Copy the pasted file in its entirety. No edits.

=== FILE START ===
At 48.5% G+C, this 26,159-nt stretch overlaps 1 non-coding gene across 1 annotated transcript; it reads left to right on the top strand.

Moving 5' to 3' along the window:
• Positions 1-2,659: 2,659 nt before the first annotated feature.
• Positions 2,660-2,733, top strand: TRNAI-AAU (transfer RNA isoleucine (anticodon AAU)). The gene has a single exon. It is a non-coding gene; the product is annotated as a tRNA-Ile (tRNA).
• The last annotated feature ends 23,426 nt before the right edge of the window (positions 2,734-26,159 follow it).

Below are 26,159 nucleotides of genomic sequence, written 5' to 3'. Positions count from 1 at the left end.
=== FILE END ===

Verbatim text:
At 48.5% G+C, this 26,159-nt stretch overlaps 1 non-coding gene across 1 annotated transcript; it reads left to right on the top strand.

Moving 5' to 3' along the window:
• Positions 1-2,659: 2,659 nt before the first annotated feature.
• Positions 2,660-2,733, top strand: TRNAI-AAU (transfer RNA isoleucine (anticodon AAU)). The gene has a single exon. It is a non-coding gene; the product is annotated as a tRNA-Ile (tRNA).
• The last annotated feature ends 23,426 nt before the right edge of the window (positions 2,734-26,159 follow it).

Below are 26,159 nucleotides of genomic sequence, written 5' to 3'. Positions count from 1 at the left end.